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Tuesday, August 16, 2016

Presenting Purple Beans?

This year we planted green beans like we do every year, same seed, same variety, same spot. (OK we didn't plant any last year but it was a difficult year).  We have the perfect growing spot for green beans and even though we are not supposed to have "visible from the street"  food plants in our yard I don't think any of the neighbors know or care.

We have one of those wooden fences enclosing our back yard that are called Shadowbox Fences. They are designed to be esthetically pleasing to both the interior view and exterior.  I guess you would call it a neighbor friendly fence. Though it is for privacy, we have a pool in our back yard and have it mainly as a safety feature to keep any small curious children from wandering into it without an adult. (Our brilliant fence installer put the locks at adult height so no little fingers can reach them). We live on a corner lot and our yard has a ton of "street visibility", so we plant our green beans on the outside (street side) of the side fence. (The inside of the same fence has okra, which would be highly visible from the street)  To our neighbors it just looks like we have a cool vine with small flowers climbing the fence, directly behind the knock out roses. To us it looks like a steady supply of fresh green beans throughout the summer.  Well usually!  This is what our current crop of green beans looks like!



As you can see our green beans are purple.  I did a little research and it seems if the soil is particularly acidic sometimes the green beans will turn purple. I know we have an acidic clay soil. It is one of the reasons our azaleas are such prolific  and beautiful bloomers, but this has never happened before.  

After about 2 minutes in hot water or steam they are nice and green again, but it was a little disconcerting the first time we picked them and cooked them.  The taste?  Exactly like any green bean you have ever eaten. 

So hopefully we will continue to eat purple beans through the middle of September before we have to pull up the vines. I do think for next year we probably need to change planting locations plus we need to do some heavy soil amendments to that area.  Hope you are all having luck with whatever you planted and your food is the right color!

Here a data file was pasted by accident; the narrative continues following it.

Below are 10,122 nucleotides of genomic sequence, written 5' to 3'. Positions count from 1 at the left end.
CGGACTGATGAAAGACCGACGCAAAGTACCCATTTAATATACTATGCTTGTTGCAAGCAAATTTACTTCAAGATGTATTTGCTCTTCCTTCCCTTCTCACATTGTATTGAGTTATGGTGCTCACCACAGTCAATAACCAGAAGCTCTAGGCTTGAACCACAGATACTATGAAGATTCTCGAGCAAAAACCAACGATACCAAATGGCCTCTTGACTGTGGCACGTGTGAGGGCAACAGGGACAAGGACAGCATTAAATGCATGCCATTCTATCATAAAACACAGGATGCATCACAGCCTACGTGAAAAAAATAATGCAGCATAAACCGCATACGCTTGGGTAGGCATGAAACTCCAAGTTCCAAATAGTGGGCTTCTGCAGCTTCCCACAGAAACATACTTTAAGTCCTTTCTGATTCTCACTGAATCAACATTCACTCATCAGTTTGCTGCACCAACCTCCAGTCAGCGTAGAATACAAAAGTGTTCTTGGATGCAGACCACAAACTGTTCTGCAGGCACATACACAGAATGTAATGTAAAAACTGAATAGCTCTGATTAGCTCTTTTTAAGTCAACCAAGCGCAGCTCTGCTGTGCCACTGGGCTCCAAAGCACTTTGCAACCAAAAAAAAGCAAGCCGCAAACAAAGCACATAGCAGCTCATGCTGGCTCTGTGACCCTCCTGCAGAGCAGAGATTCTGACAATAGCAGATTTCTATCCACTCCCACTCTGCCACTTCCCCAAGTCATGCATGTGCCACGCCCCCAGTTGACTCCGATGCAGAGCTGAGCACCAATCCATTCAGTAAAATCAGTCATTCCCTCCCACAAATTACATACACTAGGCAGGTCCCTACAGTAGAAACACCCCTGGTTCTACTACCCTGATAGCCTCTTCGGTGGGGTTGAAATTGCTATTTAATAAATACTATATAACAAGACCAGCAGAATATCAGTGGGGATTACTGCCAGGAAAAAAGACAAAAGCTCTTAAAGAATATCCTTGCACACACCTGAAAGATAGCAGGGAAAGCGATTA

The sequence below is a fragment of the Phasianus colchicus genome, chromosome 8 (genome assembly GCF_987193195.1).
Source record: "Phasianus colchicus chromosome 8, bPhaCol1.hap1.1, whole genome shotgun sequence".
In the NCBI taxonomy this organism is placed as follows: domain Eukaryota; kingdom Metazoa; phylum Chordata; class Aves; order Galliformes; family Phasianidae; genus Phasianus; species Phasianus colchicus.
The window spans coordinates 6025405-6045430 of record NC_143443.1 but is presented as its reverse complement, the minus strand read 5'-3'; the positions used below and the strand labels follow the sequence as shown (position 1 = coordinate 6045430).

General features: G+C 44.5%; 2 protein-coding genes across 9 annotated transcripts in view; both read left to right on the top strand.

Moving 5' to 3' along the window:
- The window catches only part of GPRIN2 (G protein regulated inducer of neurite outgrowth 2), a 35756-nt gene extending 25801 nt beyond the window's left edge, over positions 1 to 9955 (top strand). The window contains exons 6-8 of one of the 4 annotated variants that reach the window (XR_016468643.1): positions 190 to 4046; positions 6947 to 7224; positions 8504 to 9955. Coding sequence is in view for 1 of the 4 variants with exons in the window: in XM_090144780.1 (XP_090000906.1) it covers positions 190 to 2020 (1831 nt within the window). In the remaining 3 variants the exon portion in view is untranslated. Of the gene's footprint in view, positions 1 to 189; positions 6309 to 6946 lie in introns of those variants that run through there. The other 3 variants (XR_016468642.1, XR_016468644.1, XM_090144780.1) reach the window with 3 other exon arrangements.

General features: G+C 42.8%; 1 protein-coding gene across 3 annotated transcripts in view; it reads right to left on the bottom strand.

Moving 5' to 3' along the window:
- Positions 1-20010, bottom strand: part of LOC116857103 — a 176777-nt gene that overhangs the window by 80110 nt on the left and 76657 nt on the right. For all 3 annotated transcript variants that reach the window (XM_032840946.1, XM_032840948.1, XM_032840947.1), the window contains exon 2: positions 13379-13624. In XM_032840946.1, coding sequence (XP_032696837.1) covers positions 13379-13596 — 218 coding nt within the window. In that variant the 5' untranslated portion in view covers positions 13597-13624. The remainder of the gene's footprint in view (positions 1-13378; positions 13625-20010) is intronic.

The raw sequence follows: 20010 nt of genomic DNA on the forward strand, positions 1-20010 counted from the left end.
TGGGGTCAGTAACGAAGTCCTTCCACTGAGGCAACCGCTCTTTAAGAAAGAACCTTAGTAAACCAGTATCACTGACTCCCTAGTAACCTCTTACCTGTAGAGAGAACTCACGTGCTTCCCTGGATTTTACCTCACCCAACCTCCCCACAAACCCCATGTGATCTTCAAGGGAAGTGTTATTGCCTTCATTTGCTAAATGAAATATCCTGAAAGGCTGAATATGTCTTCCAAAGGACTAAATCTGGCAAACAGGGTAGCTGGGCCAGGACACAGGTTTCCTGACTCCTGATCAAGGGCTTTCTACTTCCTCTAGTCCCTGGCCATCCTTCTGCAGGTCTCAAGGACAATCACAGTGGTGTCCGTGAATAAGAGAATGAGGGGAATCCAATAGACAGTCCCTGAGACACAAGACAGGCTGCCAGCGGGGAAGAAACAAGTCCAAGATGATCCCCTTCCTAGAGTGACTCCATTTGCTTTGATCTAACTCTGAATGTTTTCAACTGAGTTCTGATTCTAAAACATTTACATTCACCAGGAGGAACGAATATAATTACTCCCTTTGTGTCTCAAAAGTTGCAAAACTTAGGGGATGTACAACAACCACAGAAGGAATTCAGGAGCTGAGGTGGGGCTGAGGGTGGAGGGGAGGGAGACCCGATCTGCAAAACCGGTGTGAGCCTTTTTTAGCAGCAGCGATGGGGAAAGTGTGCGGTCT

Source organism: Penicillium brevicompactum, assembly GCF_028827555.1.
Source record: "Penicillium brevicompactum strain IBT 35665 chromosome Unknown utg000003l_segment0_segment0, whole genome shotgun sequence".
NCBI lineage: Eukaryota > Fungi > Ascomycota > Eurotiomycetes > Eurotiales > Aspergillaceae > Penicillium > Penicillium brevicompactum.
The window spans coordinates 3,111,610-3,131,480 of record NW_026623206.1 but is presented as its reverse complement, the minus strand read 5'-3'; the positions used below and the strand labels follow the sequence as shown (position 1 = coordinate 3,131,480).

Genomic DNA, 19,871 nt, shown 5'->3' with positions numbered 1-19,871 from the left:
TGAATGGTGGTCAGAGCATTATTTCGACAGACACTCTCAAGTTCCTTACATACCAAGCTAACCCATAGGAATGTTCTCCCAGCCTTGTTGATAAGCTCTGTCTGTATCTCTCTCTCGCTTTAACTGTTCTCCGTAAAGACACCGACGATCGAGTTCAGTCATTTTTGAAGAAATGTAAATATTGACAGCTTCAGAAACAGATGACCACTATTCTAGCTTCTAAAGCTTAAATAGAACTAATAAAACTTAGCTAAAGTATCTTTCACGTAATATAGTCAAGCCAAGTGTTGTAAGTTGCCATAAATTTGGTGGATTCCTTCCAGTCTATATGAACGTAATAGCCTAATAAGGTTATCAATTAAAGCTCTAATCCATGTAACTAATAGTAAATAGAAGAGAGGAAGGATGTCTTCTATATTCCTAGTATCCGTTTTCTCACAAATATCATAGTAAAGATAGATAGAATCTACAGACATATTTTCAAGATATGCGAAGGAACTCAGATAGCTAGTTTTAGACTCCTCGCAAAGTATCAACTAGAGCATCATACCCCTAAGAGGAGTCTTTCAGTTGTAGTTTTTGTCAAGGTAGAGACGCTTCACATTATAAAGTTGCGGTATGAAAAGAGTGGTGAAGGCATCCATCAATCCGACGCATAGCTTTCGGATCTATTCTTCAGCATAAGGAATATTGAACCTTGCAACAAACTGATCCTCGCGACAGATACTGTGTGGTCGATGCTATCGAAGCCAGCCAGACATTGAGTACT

p.s. Next year there will be no strawberries planted here, unless I do them in  hanging baskets.  They bloom, they grow and they feed the chipmunks.  I have not gotten one of them because they are eaten before they are ripe.  All I have  is well fed chipmunks!

10 comments:

  1. I am grateful that no-one dictates what I can plant here. Love your purple beans and would probably scoff a lot of them raw. Our strawberries are in hanging baskets too, and it works well.

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    1. There are both disadvantages and advantages to living here, I just navigate the codes and skirt around them as much as I can.

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  2. There are varieties of beans that ARE purple on purpose. I grew them one year.

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    1. Yes I have seen the purple ones before. These were seeds from 2 years ago that grew regular old green beans.

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  3. At first glance I thought they were purple hull peas. That would have been startling. Yes, I would move them on the other side of the roses...lol. Losing all of anything to critters would cause me grief.

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    1. When we picked the first ones I was terribly confused but I bit one and it tasted like a regular green bean. I think I need to grow them inside the fence next year.

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  4. I had no idea that beans could change color depending on the acidity of the soil! It would be even weirder to see them go into the steamer purple but come out green, lol. I'm glad you warned us.

    I didn't have much luck with my beans this year. I planted what I thought were pole beans but ended up being bush beans and they barely grew at all, which was puzzling since my pole beans have been pretty prolific in the past. So I shall try again this winter since it's our best growing season here in Central Florida.

    I'm also very happy not to have any kind of restrictions on where I can plant what. Goodness, who cares if you grow beans in plain view?! There is a small neighborhood in Orlando called College Park where people who were growing food in their front yard were told by Code Enforcement to stop so they took Code Enforcement to court and they won. That was a few years ago, at the height of the economic crisis. I guess the judge didn't want to be the one to tell people who were struggling financially that they were forbidden from growing their own food (their front yard was the only part of the property that got enough sun).

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    1. Nathalie, neither did I!
      We are a little father north than you so we could gat 2 bean harvests (maybe) but never in the winter. I would have to be so much more organized in the yard than I ever hope to be to get 2 of them though!

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  5. I have seen purple varieties of beans, but not just because of the soil acidity. They are very pretty.

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    1. They are pretty, but it was a little shocking when we first harvested them.

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